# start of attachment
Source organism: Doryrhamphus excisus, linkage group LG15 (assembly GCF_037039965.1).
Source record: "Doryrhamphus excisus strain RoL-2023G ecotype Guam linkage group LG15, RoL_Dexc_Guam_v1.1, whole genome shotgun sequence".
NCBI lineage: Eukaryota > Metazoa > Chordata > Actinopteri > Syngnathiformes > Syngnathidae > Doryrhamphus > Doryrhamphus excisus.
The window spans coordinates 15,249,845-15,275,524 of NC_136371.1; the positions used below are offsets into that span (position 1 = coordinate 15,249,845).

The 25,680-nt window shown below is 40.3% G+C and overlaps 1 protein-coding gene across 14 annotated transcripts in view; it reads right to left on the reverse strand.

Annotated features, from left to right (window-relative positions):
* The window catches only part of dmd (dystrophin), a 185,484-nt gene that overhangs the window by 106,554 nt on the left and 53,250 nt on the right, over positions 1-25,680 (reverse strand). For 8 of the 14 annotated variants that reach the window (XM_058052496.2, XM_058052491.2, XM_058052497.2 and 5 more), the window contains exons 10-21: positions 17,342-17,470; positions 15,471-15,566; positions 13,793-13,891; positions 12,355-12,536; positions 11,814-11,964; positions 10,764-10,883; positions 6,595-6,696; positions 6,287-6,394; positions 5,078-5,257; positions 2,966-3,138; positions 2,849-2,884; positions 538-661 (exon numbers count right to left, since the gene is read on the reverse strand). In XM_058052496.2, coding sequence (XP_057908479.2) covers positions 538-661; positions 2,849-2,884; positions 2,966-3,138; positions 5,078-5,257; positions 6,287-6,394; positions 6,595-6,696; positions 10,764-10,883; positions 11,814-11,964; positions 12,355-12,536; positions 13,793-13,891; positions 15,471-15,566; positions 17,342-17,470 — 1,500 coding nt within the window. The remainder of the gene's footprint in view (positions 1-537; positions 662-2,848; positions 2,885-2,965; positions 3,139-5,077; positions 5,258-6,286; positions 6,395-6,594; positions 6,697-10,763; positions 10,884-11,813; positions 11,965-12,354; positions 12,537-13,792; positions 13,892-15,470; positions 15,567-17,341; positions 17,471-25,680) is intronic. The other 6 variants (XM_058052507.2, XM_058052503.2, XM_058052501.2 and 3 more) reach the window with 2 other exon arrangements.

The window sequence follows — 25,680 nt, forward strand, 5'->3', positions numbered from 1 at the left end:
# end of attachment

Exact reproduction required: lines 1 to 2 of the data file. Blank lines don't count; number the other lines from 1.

Source organism: Doryrhamphus excisus, linkage group LG15 (assembly GCF_037039965.1).
Source record: "Doryrhamphus excisus strain RoL-2023G ecotype Guam linkage group LG15, RoL_Dexc_Guam_v1.1, whole genome shotgun sequence".